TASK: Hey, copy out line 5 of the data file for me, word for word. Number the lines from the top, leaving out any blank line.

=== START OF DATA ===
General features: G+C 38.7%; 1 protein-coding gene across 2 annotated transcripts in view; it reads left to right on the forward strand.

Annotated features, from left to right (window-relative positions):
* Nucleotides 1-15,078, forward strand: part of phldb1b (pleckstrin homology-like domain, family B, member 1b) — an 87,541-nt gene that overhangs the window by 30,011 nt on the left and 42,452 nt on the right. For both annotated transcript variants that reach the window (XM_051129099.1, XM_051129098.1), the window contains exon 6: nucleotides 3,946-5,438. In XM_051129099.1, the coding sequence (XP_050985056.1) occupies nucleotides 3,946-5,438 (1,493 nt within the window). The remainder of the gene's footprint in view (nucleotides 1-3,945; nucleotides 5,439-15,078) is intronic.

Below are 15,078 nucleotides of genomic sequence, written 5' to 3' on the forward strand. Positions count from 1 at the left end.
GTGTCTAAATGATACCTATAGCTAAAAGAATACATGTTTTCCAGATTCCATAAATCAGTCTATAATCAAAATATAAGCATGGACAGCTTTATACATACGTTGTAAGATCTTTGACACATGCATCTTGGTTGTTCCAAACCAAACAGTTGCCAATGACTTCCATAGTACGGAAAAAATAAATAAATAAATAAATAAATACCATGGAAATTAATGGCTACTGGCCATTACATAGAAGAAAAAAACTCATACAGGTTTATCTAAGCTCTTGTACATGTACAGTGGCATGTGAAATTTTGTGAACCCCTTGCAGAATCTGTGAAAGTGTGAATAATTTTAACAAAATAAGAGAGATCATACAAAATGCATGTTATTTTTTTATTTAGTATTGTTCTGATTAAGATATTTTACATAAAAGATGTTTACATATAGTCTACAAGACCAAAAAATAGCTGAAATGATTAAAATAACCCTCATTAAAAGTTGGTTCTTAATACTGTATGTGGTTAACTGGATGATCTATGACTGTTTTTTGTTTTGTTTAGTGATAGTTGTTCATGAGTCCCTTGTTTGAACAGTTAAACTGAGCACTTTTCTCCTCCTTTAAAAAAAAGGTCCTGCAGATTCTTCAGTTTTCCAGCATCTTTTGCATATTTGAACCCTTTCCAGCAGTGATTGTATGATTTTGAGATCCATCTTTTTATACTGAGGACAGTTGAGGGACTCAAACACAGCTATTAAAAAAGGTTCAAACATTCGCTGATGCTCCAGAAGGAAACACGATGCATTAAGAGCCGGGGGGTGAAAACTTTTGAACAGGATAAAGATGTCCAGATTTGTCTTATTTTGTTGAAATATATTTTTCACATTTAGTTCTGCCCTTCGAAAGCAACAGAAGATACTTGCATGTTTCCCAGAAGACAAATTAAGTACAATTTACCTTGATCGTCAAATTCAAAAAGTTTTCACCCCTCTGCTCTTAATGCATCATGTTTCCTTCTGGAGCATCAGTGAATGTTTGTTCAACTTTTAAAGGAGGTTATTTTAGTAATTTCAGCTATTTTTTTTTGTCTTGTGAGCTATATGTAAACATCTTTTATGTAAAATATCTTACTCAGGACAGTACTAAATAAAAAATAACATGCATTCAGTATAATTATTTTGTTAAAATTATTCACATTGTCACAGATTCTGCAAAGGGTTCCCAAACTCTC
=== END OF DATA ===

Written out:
GTGTCTAAATGATACCTATAGCTAAAAGAATACATGTTTTCCAGATTCCATAAATCAGTCTATAATCAAAATATAAGCATGGACAGCTTTATACATACGTTGTAAGATCTTTGACACATGCATCTTGGTTGTTCCAAACCAAACAGTTGCCAATGACTTCCATAGTACGGAAAAAATAAATAAATAAATAAATAAATACCATGGAAATTAATGGCTACTGGCCATTACATAGAAGAAAAAAACTCATACAGGTTTATCTAAGCTCTTGTACATGTACAGTGGCATGTGAAATTTTGTGAACCCCTTGCAGAATCTGTGAAAGTGTGAATAATTTTAACAAAATAAGAGAGATCATACAAAATGCATGTTATTTTTTTATTTAGTATTGTTCTGATTAAGATATTTTACATAAAAGATGTTTACATATAGTCTACAAGACCAAAAAATAGCTGAAATGATTAAAATAACCCTCATTAAAAGTTGGTTCTTAATACTGTATGTGGTTAACTGGATGATCTATGACTGTTTTTTGTTTTGTTTAGTGATAGTTGTTCATGAGTCCCTTGTTTGAACAGTTAAACTGAGCACTTTTCTCCTCCTTTAAAAAAAAGGTCCTGCAGATTCTTCAGTTTTCCAGCATCTTTTGCATATTTGAACCCTTTCCAGCAGTGATTGTATGATTTTGAGATCCATCTTTTTATACTGAGGACAGTTGAGGGACTCAAACACAGCTATTAAAAAAGGTTCAAACATTCGCTGATGCTCCAGAAGGAAACACGATGCATTAAGAGCCGGGGGGTGAAAACTTTTGAACAGGATAAAGATGTCCAGATTTGTCTTATTTTGTTGAAATATATTTTTCACATTTAGTTCTGCCCTTCGAAAGCAACAGAAGATACTTGCATGTTTCCCAGAAGACAAATTAAGTACAATTTACCTTGATCGTCAAATTCAAAAAGTTTTCACCCCTCTGCTCTTAATGCATCATGTTTCCTTCTGGAGCATCAGTGAATGTTTGTTCAACTTTTAAAGGAGGTTATTTTAGTAATTTCAGCTATTTTTTTTTGTCTTGTGAGCTATATGTAAACATCTTTTATGTAAAATATCTTACTCAGGACAGTACTAAATAAAAAATAACATGCATTCAGTATAATTATTTTGTTAAAATTATTCACATTGTCACAGATTCTGCAAAGGGTTCCCAAACTCTC